New federal mandates and court decisions are making it much easier for senior living facilities to require COVID-19 vaccinations for staff.
Last week, the U.S. Department of Veteran’s Affairs announced that it is requiring 115,000 of its health care workers to be vaccinated, making it the first federal agency to mandate the vaccine for its workforce. Direct care workers will be given eight weeks to be fully vaccinated. They also will receive four hours of paid administrative leave as an incentive for getting the vaccine.
The department reports that to date, 146 of its health care workers and 12,679 veterans have died from coronavirus-related complications. Although approximately 70% of its workers have been vaccinated – which is above the national rate of vaccination – the department now is requiring full compliance to protect veterans, many of whom are seniors and more vulnerable to the virus.
The department’s decision is supported by nearly 60 major health care organizations, including the American Medical Association and the American Nurses Association, which recently issued a joint statement calling for mandatory vaccination of all health care workers. The statement said that health care and long-term care organizations should require their workers to receive the COVID-19 vaccine: “This is the logical fulfillment of the ethical commitment of all health care workers to put patients as well as residents of long-term care facilities first and take all steps necessary to ensure their health and well-being.”
Does this new mandate give long-term care facilities the green light to implement mandatory vaccination programs for their own health care workers? While many facilities have implemented mandatory vaccine programs, others have delayed implementation in response to worker concerns and resistance.
In June, a federal court in Texas dismissed a lawsuit brought by health care workers who challenged a hospital’s COVID-19 vaccine mandate. In doing so, the court dismissed objections that the vaccine was not proven safe because it has received only emergency use authorization from the federal Food and Drug Administration. The court disagreed that workers were being coerced to get the vaccine, and stated that if they want to work in a hospital which is in the business of saving lives, they must abide by the hospital’s safety requirements.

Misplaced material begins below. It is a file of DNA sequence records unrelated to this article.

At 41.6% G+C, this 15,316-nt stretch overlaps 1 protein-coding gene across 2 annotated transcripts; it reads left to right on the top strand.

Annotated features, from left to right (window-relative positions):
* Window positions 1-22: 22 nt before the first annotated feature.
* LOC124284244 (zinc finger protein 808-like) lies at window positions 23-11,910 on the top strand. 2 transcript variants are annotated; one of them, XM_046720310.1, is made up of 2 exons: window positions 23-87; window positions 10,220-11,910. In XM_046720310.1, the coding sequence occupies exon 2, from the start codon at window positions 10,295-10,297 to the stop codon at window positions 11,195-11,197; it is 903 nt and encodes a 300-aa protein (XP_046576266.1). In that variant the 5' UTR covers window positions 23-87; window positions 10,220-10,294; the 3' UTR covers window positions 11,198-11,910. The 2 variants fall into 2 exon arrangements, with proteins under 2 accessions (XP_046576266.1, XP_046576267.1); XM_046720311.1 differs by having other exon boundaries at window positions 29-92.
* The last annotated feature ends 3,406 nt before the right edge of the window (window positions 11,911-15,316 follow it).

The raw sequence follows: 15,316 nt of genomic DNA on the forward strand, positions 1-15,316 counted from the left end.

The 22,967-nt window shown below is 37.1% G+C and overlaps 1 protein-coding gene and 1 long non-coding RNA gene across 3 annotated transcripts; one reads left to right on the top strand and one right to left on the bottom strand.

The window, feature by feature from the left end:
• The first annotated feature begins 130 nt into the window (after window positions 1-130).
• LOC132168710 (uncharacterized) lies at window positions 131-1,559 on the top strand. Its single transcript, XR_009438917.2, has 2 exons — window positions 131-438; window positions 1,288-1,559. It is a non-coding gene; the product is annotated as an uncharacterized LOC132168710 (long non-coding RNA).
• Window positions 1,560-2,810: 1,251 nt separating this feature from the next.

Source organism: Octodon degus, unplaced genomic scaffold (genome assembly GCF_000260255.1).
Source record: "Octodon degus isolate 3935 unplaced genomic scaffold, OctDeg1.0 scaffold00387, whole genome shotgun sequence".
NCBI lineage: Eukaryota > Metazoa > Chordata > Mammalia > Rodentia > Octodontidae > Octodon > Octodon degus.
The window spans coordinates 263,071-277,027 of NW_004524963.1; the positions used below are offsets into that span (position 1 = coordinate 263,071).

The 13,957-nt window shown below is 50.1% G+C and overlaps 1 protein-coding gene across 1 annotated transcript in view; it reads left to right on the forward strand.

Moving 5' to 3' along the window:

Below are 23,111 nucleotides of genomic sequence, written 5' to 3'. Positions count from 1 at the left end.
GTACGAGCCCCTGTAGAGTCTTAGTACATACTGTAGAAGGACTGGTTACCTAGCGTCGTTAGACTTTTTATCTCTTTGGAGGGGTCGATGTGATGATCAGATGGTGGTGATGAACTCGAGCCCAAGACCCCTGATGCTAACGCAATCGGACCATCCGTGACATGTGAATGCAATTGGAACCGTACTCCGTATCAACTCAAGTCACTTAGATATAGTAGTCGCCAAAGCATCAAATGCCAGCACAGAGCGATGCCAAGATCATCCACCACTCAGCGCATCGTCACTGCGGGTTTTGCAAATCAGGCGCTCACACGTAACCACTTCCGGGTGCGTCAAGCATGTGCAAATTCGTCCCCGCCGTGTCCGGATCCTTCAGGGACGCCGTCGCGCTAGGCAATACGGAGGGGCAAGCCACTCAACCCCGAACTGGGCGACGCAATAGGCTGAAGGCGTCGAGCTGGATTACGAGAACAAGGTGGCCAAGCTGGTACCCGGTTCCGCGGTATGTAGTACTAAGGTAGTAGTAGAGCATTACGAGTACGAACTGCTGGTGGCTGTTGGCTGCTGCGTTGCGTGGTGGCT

Even if health care workers are required to get the vaccine, they still are permitted by federal law to request exemptions for medical or disability reasons, or for sincerely held religious beliefs. Secretary for Veterans Affairs Denis McDonough acknowledged that the department’s mandate does not override federal law, but said that the overall benefit of the mandatory vaccine program outweighs the small number of exemption requests that are anticipated.
Certainly the landscape has changed for senior living facilities that are considering implementation of a mandatory vaccine program for their workforce. Federal agency mandates and court decisions now lend more weight and credibility to such programs. Although they do not override existing legal exemptions, they give more support to facilities that have been on the fence about implementing mandatory vaccine programs.
If you have any questions about mandatory COVID-19 vaccine programs, please contact me or any member of the Barley Snyder Senor Living Industry Group.
DISCLAIMER: The information in this alert should not be construed as legal advice to be relied upon nor to create an attorney/client relationship. Please note that the reader’s or an industry’s specific situation or circumstances will vary and, thus, for example, an approach that is advisable in one industry may not be appropriate in another industry. If you have questions about your situation or about how to apply information contained in this alert to your situation or industry, you should reach out to an attorney.
The views expressed in this alert are those of the individual author and do not necessarily reflect the views of the firm or the firm’s clients. The response to the COVID-19 pandemic is particularly challenging, evolving and, in many cases, can be controversial. Any views expressed in this alert are not intended to advocate for or endorse a particular governmental response to the pandemic.